The Biden Administration is rushing headlong to start the massive construction of offshore wind power projects off the East Coast. The wind industry calls these installations “farms.” In no way, shape, or form do they resemble bucolic farms.
They are massive, noisy, complicated, metal, concrete, and fiberglass factories consisting of thousands of steel towers, all taller than the Washington Monument, topped by fiberglas blades longer than a football field, and surrounded by tons of rock required to prevent ocean scouring.
Even if one subscribes to the absurd theory that carbon dioxide controls the climate, these factories will, when considering the energy and materials required to construct them, result in zero reduction of CO2 in the atmosphere and have zero impact on world climate.
Repeat: zero reduction of CO2 in the atmosphere and zero impact on climate.
But vendors believe there could be a lot of money to be made in this business, and the wind industry has been effective in sprinkling seed money into the coffers of politicians and so-called environmental groups to support the legislation necessary to pay for this boondoggle – money which will ultimately be derived from hapless electricity consumers who want nothing more than cheap, reliable electricity to power their daily lives, and who will find out too late in the game that offshore wind will be neither cheap, reliable, or environmentally friendly.
Fortunately, several citizen groups have been formed which are vigorously opposing this massive industrialization of the ocean. The two leading organizations are Save Right Whales Coalition, lead by Lisa Linowes, and Save Long Beach Island, lead by Dr. Robert Stern. In addition, Michael Shellenberger has produced a terrific documentary, Thrown to the Wind, which provides an eye-opening view into the real world of noise produced by so called survey ships. Save LBI has also initiated litigation in New Jersey federal court seeking to revoke the permits issued by the Bureau of Ocean Energy Management (BOEM) authorizing this pre-construction activity.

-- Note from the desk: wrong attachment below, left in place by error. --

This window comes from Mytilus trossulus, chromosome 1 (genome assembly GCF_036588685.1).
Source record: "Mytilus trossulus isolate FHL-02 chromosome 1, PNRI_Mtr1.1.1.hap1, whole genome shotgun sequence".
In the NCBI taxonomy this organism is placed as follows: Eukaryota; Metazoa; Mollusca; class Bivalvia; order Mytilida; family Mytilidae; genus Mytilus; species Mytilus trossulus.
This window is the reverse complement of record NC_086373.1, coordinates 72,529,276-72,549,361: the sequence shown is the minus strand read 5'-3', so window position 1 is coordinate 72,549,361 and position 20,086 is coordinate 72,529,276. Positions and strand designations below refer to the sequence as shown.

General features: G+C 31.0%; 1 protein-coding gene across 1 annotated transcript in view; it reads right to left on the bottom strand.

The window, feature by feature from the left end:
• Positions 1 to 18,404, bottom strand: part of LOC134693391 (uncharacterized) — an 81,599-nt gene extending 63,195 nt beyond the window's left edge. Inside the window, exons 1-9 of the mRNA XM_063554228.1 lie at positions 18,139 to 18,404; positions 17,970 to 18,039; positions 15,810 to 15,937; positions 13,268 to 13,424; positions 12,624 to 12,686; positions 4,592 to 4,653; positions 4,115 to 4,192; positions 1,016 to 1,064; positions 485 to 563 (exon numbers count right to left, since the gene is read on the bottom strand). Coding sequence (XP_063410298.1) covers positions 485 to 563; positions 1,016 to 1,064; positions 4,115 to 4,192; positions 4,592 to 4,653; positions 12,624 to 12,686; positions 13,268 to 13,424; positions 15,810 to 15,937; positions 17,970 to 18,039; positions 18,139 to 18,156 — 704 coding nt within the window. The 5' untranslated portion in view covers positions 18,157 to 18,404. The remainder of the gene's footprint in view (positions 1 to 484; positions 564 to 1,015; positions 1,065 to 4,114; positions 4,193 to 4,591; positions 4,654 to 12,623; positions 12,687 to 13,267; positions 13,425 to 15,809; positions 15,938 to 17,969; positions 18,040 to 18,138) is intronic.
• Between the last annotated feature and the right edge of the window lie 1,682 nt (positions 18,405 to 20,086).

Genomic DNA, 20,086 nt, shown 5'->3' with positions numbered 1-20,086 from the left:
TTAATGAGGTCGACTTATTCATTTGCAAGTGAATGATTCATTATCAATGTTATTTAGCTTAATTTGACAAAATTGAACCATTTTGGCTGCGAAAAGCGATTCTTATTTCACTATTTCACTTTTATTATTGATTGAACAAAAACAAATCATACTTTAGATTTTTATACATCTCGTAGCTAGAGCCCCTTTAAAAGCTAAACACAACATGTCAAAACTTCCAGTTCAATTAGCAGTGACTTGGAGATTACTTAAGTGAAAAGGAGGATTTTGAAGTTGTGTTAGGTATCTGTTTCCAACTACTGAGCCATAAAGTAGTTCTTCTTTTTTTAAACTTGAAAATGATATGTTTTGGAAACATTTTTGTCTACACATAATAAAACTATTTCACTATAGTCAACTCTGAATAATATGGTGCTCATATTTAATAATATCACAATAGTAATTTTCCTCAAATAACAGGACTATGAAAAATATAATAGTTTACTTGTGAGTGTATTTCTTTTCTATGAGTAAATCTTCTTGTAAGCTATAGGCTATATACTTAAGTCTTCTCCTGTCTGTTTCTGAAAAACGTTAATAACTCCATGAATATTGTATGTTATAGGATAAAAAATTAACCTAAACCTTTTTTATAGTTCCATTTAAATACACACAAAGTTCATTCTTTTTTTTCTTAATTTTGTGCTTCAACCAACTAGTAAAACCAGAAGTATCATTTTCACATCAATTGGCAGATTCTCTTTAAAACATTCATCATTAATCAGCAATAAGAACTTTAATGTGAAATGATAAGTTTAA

Officially listed as an endangered species by all State and federal governments, the right whale falls under the protection of both the Marine Mammal Protection Act and the Endangered Species Act. These statutes require wind energy companies to obtain an “incidental take” permit for the right whales and other protected marine mammals while engaged in pre-construction site assessment work, which consists sonar blasting the ocean floor to determine placement of the wind turbines.
Last year, BOEM issued a dozen “take” permits to different wind developers who spent the winter months sonar blasting off the East Coast.
Between December, 2022 and May of this year, 60 large whales, including one right whale, washed up dead on the beaches of NY, NJ, and VA. BOEM put together a “hastily called ” news conference to counter the outcry from the public over this outbreak of dead whales.
BOEM seemed absolutely sure that there was no connection between the dead whales and sonar blasting: “At this point there is no scientific evidence”, BOEM claimed in carefully worded lawyer jargon ” that noise resulting from offshore wind site characterization surveys couldpotentially cause mortality of whales”. It concluded, ” There are no known links between recent large whale mortalities and ongoing offshore wind surveys”.
But what BOEM did not mention, or even reference, was the fact that it has funded a program, currently underway, that is designed precisely to answer the question of the extent to which sonar noise adversely impacts Baleen whales. Nor did BOEM mention that it had virtually no knowledge of the impact of sonar noise on large whales when it authorized the IHAs that permitted sonar mapping off the East Coast.